Summer day camp attendance facilitates some children meeting physical activity recommendations: Differences by gender and weight status

Birgitta L. Baker, Andrew McGregor, Lisa G. Johnson, Melissa Taylor

Research output: Contribution to journalArticle

3 Scopus citations

Abstract

The purpose of this study was to determine if participants in a summer camp met physical activity guidelines and to examine whether physical activity levels differed by gender, race, socio-economic status, or weight status. Height, weight, demographic information, and accelerometer-measured physical activity were obtained from 132 participants aged 6–12 years at 6 day camps. Participants engaged in an average of 57.7 min (SD = 26.54) of moderate-to-vigorous physical activity during the 8 hr of camp. Almost 40% (39.8%) of the campers met the physical activity guidelines of at least 60 min of moderate-to-vigorous physical activity during the camp day, but there were gender and weight status differences. Results of an ANOVA analysis indicated that boys were more active than girls and normal weight children were more active than obese children. Summer day camp attendance appears to provide many children with an opportunity to attain recommended levels of physical activity, but differs by gender and weight status.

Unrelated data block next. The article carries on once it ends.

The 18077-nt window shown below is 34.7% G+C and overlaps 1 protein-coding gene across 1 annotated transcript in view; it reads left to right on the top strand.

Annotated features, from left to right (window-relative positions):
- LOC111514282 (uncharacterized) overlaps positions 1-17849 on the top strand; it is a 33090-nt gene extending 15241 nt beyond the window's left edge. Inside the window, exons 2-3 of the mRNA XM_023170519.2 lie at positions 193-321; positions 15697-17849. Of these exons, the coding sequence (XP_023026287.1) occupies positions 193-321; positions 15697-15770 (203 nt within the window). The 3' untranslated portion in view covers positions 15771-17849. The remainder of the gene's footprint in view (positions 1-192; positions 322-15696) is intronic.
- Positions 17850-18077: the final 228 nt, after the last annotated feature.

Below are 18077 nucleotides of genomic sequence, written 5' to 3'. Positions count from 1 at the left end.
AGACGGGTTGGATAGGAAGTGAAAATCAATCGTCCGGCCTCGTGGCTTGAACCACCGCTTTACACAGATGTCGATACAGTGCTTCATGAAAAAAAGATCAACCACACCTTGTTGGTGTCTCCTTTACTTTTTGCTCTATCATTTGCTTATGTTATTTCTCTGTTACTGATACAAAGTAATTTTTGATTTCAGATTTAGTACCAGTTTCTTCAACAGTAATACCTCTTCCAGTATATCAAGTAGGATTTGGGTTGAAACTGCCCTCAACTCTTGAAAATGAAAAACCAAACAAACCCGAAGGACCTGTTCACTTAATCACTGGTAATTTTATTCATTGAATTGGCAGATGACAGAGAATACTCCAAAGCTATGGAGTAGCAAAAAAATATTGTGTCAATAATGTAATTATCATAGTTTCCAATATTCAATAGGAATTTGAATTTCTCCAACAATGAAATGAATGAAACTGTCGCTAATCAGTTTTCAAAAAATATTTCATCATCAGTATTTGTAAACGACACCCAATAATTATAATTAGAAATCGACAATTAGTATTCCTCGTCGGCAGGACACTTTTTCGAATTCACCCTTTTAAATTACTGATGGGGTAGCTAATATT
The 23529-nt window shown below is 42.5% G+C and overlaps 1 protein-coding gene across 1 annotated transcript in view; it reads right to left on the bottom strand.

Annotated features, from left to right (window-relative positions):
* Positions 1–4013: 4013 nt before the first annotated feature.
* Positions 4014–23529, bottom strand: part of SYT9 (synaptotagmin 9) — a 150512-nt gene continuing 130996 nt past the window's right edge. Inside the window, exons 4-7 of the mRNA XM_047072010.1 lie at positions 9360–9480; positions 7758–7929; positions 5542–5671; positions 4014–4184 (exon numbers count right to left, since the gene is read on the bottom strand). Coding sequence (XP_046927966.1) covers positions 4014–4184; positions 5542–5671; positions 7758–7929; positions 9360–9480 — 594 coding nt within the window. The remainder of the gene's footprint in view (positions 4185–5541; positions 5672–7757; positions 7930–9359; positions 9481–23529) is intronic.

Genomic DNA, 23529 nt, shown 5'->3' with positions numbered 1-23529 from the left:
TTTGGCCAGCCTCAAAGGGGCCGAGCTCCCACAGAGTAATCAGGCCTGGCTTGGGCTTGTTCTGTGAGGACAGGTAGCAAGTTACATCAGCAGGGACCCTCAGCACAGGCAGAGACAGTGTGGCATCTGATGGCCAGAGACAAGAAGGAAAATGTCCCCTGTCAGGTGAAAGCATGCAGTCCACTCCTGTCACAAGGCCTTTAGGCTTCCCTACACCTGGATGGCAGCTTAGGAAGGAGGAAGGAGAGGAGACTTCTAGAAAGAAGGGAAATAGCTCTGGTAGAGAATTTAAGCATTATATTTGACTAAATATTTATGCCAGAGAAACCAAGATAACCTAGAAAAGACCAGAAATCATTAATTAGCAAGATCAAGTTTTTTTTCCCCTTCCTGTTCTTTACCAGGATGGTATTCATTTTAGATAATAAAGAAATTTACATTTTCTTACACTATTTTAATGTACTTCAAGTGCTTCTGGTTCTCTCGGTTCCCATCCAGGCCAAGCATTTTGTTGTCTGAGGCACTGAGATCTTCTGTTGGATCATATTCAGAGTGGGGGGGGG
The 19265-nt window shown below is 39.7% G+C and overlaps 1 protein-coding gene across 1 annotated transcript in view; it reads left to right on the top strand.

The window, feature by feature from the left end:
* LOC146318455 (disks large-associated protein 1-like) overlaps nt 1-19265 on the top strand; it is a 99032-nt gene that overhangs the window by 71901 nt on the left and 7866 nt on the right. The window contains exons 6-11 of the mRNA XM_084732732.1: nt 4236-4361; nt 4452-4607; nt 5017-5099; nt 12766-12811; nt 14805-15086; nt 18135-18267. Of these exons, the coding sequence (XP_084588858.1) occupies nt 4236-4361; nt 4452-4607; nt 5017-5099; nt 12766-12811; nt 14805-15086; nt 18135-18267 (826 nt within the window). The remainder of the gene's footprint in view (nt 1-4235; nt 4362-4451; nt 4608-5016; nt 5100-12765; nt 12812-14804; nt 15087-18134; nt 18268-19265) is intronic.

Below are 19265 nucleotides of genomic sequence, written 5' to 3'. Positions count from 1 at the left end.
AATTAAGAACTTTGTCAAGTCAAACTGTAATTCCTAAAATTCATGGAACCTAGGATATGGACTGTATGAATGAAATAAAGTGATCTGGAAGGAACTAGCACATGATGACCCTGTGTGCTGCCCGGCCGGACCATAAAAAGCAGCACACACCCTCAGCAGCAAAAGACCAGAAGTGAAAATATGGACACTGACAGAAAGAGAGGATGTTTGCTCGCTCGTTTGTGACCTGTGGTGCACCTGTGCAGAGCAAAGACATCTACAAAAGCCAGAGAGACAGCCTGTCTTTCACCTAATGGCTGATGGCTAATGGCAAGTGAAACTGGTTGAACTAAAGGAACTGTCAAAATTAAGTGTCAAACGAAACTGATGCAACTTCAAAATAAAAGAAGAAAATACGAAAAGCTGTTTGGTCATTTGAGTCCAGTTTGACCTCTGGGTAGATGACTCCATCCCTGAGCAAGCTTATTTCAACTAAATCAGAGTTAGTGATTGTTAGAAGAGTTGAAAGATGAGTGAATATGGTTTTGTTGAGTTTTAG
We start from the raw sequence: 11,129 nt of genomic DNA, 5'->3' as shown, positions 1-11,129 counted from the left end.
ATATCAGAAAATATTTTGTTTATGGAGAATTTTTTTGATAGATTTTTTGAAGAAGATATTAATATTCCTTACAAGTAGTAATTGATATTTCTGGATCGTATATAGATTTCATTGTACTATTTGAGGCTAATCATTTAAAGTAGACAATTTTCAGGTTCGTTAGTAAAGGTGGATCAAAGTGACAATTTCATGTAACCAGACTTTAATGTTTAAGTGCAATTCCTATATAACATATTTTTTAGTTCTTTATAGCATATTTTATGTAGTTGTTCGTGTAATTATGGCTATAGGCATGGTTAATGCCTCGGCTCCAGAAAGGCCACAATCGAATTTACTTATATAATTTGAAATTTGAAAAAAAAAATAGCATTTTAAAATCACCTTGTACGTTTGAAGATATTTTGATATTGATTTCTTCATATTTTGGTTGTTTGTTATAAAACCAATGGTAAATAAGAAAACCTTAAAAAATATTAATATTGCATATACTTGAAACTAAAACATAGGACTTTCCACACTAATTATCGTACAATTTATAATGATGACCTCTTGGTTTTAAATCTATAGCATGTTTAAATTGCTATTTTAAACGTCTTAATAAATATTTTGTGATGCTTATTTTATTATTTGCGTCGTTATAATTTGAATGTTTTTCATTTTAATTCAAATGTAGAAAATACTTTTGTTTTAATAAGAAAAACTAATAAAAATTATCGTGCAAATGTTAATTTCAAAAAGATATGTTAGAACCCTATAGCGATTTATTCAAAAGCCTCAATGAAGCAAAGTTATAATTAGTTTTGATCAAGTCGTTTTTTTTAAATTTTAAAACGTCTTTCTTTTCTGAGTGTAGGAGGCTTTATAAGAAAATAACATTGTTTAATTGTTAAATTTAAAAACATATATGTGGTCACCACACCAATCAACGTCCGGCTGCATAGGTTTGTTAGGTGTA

Original languageEnglish (US)
Article numbere12097
JournalJournal of Applied Biobehavioral Research
Volume22
Issue number4
DOIs
StatePublished - Dec 2017

All Science Journal Classification (ASJC) codes

  • Cultural Studies
  • Experimental and Cognitive Psychology
  • Clinical Psychology
  • Social Sciences (miscellaneous)

Fingerprint Dive into the research topics of 'Summer day camp attendance facilitates some children meeting physical activity recommendations: Differences by gender and weight status'. Together they form a unique fingerprint.

  • Cite this